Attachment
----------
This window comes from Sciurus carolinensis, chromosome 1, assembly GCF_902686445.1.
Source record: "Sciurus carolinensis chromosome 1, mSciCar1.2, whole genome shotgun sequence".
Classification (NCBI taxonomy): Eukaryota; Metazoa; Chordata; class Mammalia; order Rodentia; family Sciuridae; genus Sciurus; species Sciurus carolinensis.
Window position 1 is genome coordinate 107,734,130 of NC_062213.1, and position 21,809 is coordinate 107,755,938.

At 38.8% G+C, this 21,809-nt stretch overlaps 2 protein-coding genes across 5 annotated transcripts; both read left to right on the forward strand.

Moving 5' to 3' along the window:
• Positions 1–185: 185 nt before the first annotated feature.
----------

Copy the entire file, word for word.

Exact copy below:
This window comes from Sciurus carolinensis, chromosome 1, assembly GCF_902686445.1.
Source record: "Sciurus carolinensis chromosome 1, mSciCar1.2, whole genome shotgun sequence".
Classification (NCBI taxonomy): Eukaryota; Metazoa; Chordata; class Mammalia; order Rodentia; family Sciuridae; genus Sciurus; species Sciurus carolinensis.
Window position 1 is genome coordinate 107,734,130 of NC_062213.1, and position 21,809 is coordinate 107,755,938.

At 38.8% G+C, this 21,809-nt stretch overlaps 2 protein-coding genes across 5 annotated transcripts; both read left to right on the forward strand.

Moving 5' to 3' along the window:
• Positions 1–185: 185 nt before the first annotated feature.